Bacterial DNA was extracted using Wizard Genomic DNA purification kit (Promega, USA). PCR was performed in 25μl reaction mixture containing 21μl PCR master mix, 0.75μl (300 nmol) of each of the two primers and 2.5μl of the DNA template. Amplification of DNA was performed using Thermal Cycler TC-4000 (Bangalore Genei, India). The cycling conditions were as follows: initial denaturation at 95°C for 5 minutes, followed by 30 cycles of denaturation at 95°C for 30s, primer annealing at 51°C for 30s and primer extension at 72°C for 1 min. The time of extension step was increased to 10 min in the final cycle. For the visualization of PCR products, 10μl of PCR product was mixed with 2μl of loading dye (a pre-mixed loading buffer containing two different dyes namely bromophenol blue and xylene cyanol FF (Himedia, Mumbai, India) was run on 1% agarose prepared in Tris-Borate-EDTA buffer containing 0.5μg/ mL of ethidium bromide at 100V for 30 min. A 100 bp DNA ladder with range of 100 to 3000 bp (Himedia, Mumbai, India) was included in each gel. The gels were examined in a gel documentation system (Gel Doc EZ Imager, Biorad, USA).

Antibiotic susceptibility testing
All the ESBL-EC and ESBL-KP isolates were subjected to antibiotic susceptibility testing (AST) on Mueller Hinton agar by disc diffusion method. The AST results were interpreted based on zone of inhibition validated as per CLSI guidelines (2019)15. Following antibiotics discs procured from Himedia Laboratories, India were tested: ampicillin (10μg), amoxicillin-clavulanic acid (20/10μg), piperacillin/tazobactam (100/10μg), amikacin (30µg), gentamicin (10µg), cefotaxime (30µg), ceftriaxone (30µg), ceftazidime (30µg), cefepime (30µg), aztreonam (30µg), chloramphenicol (30μg), co-trimoxazole (25µg), ciprofloxacin (5µg), ofloxacin (5µg), ertapenem (10µg), meropenem (10µg) imipenem (10µg), tetracycline(30µg) and tigecycline (15µg). Furthermore, a third-generation cephalosporin viz. ceftiofur known to be used only in veterinary sector, was also included, (EFT disc, 30µg, Oxoid Ltd., United Kingdom) and the results were interpreted as per CLSI guidelines for drugs used for veterinary use17.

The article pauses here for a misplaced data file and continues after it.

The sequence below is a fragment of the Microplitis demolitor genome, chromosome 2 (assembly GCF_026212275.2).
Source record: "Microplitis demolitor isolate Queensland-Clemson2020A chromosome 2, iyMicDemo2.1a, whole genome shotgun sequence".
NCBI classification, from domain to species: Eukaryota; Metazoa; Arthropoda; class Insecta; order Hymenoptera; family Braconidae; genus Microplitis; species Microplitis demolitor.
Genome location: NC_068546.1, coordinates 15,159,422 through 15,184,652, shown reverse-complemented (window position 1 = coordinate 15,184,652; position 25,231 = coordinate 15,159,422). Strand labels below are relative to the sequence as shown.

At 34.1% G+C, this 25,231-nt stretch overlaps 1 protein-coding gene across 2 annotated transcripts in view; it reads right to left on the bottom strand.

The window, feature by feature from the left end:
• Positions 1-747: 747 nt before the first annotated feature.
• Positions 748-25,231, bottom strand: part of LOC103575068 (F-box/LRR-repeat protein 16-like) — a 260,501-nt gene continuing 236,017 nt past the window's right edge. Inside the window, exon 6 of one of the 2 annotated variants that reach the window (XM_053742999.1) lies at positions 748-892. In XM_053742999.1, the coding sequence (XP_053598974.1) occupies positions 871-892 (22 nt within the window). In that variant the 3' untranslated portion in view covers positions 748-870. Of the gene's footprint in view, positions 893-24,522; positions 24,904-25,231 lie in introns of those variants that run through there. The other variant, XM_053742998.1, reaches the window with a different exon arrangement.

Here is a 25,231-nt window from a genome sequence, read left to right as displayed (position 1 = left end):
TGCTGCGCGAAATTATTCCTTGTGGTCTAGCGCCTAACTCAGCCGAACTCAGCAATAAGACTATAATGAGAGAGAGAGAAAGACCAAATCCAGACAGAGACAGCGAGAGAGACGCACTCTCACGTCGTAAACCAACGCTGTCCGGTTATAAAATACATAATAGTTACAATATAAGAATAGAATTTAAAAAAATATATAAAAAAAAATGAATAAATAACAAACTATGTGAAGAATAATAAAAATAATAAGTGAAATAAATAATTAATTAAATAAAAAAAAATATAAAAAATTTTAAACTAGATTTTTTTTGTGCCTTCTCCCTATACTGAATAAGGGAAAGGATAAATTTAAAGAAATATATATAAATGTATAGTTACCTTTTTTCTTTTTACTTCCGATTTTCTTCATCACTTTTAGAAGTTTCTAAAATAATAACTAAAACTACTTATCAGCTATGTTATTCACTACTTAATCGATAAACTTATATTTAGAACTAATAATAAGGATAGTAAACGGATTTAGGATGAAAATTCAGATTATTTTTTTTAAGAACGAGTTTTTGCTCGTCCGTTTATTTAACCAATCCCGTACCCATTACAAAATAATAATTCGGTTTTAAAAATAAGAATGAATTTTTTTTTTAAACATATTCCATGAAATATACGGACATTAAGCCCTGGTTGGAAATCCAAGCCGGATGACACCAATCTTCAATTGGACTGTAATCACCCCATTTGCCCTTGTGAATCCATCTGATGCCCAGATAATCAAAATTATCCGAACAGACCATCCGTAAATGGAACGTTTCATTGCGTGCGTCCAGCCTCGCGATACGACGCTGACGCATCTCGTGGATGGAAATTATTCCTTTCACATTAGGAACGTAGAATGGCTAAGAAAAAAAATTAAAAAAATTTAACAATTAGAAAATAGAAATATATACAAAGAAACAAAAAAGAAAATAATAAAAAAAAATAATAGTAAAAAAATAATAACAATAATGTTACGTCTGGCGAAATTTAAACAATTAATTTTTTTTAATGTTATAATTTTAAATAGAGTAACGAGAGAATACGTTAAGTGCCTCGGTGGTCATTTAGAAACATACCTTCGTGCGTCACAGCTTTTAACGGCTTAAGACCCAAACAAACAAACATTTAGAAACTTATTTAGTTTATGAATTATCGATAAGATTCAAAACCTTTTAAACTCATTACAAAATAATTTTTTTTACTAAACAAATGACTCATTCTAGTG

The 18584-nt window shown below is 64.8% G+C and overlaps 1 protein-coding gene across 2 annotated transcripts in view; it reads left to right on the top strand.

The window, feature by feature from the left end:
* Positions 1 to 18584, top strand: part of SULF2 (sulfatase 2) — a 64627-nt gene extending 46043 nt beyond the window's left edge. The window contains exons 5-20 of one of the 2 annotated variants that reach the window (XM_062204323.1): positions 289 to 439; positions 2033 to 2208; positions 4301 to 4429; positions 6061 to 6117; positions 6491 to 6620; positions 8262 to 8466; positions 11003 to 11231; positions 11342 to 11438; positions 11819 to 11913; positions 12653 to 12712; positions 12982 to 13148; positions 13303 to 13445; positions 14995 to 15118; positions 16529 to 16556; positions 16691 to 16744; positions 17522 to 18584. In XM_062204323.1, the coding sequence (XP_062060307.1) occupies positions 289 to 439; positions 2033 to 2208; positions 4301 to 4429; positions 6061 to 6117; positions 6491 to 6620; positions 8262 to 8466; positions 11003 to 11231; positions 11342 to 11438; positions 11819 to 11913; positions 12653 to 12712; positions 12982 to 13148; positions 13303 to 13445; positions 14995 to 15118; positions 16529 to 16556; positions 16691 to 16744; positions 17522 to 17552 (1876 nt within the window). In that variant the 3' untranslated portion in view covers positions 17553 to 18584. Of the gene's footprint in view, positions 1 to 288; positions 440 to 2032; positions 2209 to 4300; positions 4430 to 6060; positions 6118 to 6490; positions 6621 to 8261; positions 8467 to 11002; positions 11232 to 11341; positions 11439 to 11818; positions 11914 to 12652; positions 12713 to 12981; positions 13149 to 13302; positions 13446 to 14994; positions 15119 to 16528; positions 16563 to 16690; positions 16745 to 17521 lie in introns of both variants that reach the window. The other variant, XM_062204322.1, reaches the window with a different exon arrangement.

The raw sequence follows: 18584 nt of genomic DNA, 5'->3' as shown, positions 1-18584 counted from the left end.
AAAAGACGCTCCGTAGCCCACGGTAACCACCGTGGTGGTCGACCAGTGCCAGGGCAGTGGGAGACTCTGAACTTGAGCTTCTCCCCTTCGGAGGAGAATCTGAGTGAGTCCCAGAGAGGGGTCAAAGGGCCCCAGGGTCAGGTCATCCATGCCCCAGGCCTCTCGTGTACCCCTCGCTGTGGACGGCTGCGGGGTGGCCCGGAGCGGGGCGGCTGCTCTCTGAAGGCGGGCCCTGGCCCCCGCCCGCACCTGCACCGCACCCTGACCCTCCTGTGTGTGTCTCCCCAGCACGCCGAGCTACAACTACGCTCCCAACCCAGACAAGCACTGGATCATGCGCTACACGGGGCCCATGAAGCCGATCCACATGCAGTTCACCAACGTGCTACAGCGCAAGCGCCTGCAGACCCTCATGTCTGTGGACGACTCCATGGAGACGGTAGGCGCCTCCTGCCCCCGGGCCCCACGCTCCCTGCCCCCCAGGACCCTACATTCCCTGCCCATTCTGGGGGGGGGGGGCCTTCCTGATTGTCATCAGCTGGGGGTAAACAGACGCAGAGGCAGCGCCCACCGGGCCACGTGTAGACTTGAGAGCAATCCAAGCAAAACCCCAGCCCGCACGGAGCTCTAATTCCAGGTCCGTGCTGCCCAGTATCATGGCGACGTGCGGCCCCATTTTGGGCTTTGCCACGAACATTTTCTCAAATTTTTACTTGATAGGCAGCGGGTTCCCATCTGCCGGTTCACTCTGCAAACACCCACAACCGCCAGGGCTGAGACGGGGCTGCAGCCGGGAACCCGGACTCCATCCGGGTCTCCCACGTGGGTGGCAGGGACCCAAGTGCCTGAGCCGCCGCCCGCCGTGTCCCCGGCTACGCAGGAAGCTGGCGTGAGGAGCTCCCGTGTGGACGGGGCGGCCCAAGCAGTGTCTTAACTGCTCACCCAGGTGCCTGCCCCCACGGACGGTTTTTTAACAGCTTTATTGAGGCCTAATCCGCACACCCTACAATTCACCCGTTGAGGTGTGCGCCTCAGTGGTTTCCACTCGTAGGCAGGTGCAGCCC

Detection of carbapenemase production among ESBL-EC and ESBL-KP
Carba NP test was performed for phenotypic confirmation of carbapenemase production among the ESBL-EC and ESBL-KP isolates screened as carbapenemase producers based on resistance to ertapenem and/ or one or more of the other carbapenems in AST as per CLSI guidelines 201915.

A pair of 1.5ml microcentrifuge tubes labelled as “A” and “B”, each containing 100μl of lysis buffer (20mM Tris-HCL containing 0.1% Triton X-100), were inoculated with a loopful of test bacterial colony, and the suspensions were vortexed for 5 min. To the tube “A”, 100μl of solution A (phenol red (0.05%) and ZnSO4.7H2O (0.1 mmol/L, pH adjusted to 7.8 by adding 0.1 N NaOH) was added, and the tube was vortexed. To the tube B, 100μl of solution A plus imipenem (6 mg/ml) was added and then vortexed. The tubes were incubated at 37°C for 2 h. K. pneumoniae ATCC BAA 1705 and E. coli ATCC 25922 were used as positive and negative control strain respectively. The test was considered positive when tube “A” was red and tube “B” was orange/yellow and when both tubes remained red, the test was interpreted as negative.

Statistical analysis
The prevalence of ESBL and CTX-M type and antimicrobial resistance were expressed in terms of percentage resistant and were compared by chi square test as categorical variables. P-value <0.05 was considered to be statistically significant.

RESULTS